Immigrating into US

Discussion in 'Community Discussion' started by *Y*, Aug 2, 2006.

  1. *Y* macrumors regular

    Oct 19, 2004
    Hey Guys,

    I have a serious question about immigrating into the US. A cousin of mine is visiting us here in Va from Germany. She is 16. She really likes it down here and was wondering if there is anyway to immigrate here. Could you please point me to some resources where I could find more info.


  2. thedude110 macrumors 68020


    Jun 13, 2005
    Um ... being 16 and really liking something might be a reason to immigrate, but it sounds more like a reason to buy a gaming system or go on a date.

    I don't mean to be flippant, and I'm not prying for details. But as you suggest immigration is a serious thing that demands serious thought (and can have serious personal consequences).

    In any case -- welcome her to the United States via this highly confusing bureaucratic website (now featuring an entirely distorted photo of George Bush -- where would we be without our government webmasters?).
  3. MongoTheGeek macrumors 68040


    Sep 13, 2003
    Its not so much where you are as when you are.
    I had eine Freundin in college und sie war sehr schon. Anyway she was from Germany and was over here as an Au Pair for the summer.

    Your cousin might be interested in trying that out. It would get her a job etc.

    /Still remember her 10 years later.
    //GIS'ed her and she is still hot.
  4. LeeTom macrumors 68000


    May 31, 2004
    It's much easier to get a student visa than anything else. when it's time for her to go to college, she could move here for a pretty solid length of time.
  5. alexstein macrumors 6502a


    Aug 23, 2004
    She is pretty young to make a decision like that.

    Like mentioned before she can do an au pair program through her school in germany.

    If she is still interested in coming over here she can apply to different colleges in the US.

    There are several visa types you can look into.

    Immigrating from a european country like germany, france, UK is not very easy to do. Trust me I've done it and it takes a long time to get the process done and more luck to get this process done.
  6. medea macrumors 68030


    Aug 4, 2002
    Madison, Wi
    Just pay an american to marry her. If she's not then she wouldn't even have to pay, they might pay her. She's a bit young though so she'll either have to falsify her info or wait until she's eighteen.


    Here is some info for you
  7. balamw Moderator


    Staff Member

    Aug 16, 2005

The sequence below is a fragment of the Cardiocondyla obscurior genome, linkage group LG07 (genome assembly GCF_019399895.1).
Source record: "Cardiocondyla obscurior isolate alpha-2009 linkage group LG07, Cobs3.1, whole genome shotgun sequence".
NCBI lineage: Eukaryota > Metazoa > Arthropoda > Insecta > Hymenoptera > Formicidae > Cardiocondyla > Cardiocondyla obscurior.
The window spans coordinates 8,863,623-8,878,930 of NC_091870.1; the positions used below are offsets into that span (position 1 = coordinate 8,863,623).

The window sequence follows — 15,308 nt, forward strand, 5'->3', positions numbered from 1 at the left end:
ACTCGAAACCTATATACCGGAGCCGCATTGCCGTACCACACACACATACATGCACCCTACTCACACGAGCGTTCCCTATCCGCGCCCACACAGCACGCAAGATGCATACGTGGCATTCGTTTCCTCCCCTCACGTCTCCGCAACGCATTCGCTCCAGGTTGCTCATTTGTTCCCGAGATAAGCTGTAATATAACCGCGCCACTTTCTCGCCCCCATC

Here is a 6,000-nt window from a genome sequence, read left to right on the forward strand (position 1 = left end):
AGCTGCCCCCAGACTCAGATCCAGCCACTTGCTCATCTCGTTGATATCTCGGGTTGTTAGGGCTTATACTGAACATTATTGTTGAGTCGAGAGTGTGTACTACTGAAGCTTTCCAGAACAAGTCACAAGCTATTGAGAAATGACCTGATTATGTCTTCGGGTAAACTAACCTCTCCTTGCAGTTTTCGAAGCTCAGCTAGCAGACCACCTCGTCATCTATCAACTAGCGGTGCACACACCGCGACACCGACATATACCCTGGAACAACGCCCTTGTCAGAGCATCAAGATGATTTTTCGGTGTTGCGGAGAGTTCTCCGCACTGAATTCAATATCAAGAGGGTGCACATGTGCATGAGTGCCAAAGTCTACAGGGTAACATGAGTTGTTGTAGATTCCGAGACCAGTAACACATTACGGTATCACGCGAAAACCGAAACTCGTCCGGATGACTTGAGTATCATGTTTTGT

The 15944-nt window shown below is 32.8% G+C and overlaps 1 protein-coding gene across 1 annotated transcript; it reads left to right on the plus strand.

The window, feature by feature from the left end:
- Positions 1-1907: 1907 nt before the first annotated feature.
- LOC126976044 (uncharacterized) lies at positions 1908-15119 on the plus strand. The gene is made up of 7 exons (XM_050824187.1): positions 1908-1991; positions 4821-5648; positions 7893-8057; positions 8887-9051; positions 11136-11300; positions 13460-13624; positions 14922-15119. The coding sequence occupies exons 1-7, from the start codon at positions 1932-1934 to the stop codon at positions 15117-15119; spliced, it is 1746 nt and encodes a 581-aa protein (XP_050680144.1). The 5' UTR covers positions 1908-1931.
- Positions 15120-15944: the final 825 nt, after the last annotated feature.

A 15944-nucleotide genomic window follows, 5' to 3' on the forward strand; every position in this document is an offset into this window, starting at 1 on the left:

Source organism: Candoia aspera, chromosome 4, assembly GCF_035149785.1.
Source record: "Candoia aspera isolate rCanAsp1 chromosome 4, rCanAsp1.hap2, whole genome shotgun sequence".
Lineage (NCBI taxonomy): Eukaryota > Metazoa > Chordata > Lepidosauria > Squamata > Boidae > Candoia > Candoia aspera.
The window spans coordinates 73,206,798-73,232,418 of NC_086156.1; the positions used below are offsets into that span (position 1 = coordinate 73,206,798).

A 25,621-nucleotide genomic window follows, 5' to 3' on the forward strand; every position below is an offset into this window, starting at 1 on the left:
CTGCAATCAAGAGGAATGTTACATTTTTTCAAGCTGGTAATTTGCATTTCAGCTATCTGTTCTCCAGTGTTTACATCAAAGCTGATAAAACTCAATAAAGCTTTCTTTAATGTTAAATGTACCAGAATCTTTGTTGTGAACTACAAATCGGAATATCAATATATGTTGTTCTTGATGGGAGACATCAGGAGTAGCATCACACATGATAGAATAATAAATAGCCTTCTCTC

New England
    As I recall you can't get a student (F) visa while in the US. You need to leave the country...

    If you're really serious though, have a chat with an immigration specialized lawyer.

  8. tonyeck macrumors 6502


    Sep 3, 2004
    Las Vegas, NV

    I have been in the US on a J1 visa for 18 months now... And prior to that, 4 months on J1 two years ago...

    It is fairly easy to get non-immigrant visas, but like balamw said, try an immigration specialist
  9. pianoman macrumors 68000


    May 31, 2006
    contact your congressman. when i worked for my congressman, one of our main issues was helping immigrants get into the country legally. an immigration lawyer might be helpful, too, but contacting your congressman is free and a good first step.
  10. Kardashian macrumors 68020


    Sep 4, 2005
    I've wanted to move to the US for a long time.

    I really want to make the move in about 4 years - after I finish Uni.

    However, I have been informed on here, via the US Embassy, and immigration sites - that the only way to enter the US on a permanent basis is:

    1. Via marriage.
    2. Via a relative (mothers, father, sons and daughters are classed as relatives - cousins, brother, sisters, aunts, uncles etc are not)
    3. Via the green card 'lottery' which only underprivaledged countries are granted to participate in. Unfortunatley, the UK is not on the list. They let in 80,000 people a year that way.

    So unless someone can prove me wrong, looks like the OP's cousin and me, are not gonna live in the US ever.
  11. balamw Moderator


    Staff Member

    Aug 16, 2005
    New England
    For one thing, you can live in the US for extended periods of time without being a permanent resident. F, J and H visas in particular generally allow for rather extended stays.

    You missed also missed one way of obtaining permanency. A failry major one.

    Employers can also petition for adjustment to permanent status while on some other kind of visa, like an H visa.

    pianoman is also correct in that most congresscritters have staffers whose job is exclusively to deal with constituents' immigration issues.

  12. Maxiseller macrumors 6502a


    Jan 11, 2005
    Little grey, chilly island.
    From the literature I've read (as I was considering moving, but am now looking into BC, Canada) it's extremely difficult for an individual with no family over in the States to get a green card.

    If she would be qualified (i.e. degree or trade certificate) it is still extremely difficult, and she would need to prove that there is no American that can adequately do the job she is being sponsored for - as you can appreciate, no easy job. On top of that, she would actually need to find a sponsor; and again because of the nature of the task not many companies are interested.

    Wish her luck...:(

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